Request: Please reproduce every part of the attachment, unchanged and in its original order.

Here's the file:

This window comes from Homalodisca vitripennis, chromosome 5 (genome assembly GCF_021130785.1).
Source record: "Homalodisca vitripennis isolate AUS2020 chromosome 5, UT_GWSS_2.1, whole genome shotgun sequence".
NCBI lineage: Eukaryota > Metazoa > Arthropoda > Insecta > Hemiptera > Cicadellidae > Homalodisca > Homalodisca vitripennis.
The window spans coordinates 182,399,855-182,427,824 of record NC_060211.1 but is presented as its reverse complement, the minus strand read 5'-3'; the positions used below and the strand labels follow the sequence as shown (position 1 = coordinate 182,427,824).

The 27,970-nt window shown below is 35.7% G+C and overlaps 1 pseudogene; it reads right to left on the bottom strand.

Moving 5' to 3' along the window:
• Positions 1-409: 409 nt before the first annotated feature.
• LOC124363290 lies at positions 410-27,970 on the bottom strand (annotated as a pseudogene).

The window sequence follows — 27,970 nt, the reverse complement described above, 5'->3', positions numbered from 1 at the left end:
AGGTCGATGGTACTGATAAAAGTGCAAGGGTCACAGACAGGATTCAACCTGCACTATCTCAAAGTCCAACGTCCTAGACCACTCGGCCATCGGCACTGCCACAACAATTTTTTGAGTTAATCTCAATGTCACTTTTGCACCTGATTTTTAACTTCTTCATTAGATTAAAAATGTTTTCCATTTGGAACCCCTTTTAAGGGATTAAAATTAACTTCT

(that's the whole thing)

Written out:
This window comes from Homalodisca vitripennis, chromosome 5 (genome assembly GCF_021130785.1).
Source record: "Homalodisca vitripennis isolate AUS2020 chromosome 5, UT_GWSS_2.1, whole genome shotgun sequence".
NCBI lineage: Eukaryota > Metazoa > Arthropoda > Insecta > Hemiptera > Cicadellidae > Homalodisca > Homalodisca vitripennis.
The window spans coordinates 182,399,855-182,427,824 of record NC_060211.1 but is presented as its reverse complement, the minus strand read 5'-3'; the positions used below and the strand labels follow the sequence as shown (position 1 = coordinate 182,427,824).

The 27,970-nt window shown below is 35.7% G+C and overlaps 1 pseudogene; it reads right to left on the bottom strand.

Moving 5' to 3' along the window:
• Positions 1-409: 409 nt before the first annotated feature.
• LOC124363290 lies at positions 410-27,970 on the bottom strand (annotated as a pseudogene).

The window sequence follows — 27,970 nt, the reverse complement described above, 5'->3', positions numbered from 1 at the left end:
AGGTCGATGGTACTGATAAAAGTGCAAGGGTCACAGACAGGATTCAACCTGCACTATCTCAAAGTCCAACGTCCTAGACCACTCGGCCATCGGCACTGCCACAACAATTTTTTGAGTTAATCTCAATGTCACTTTTGCACCTGATTTTTAACTTCTTCATTAGATTAAAAATGTTTTCCATTTGGAACCCCTTTTAAGGGATTAAAATTAACTTCT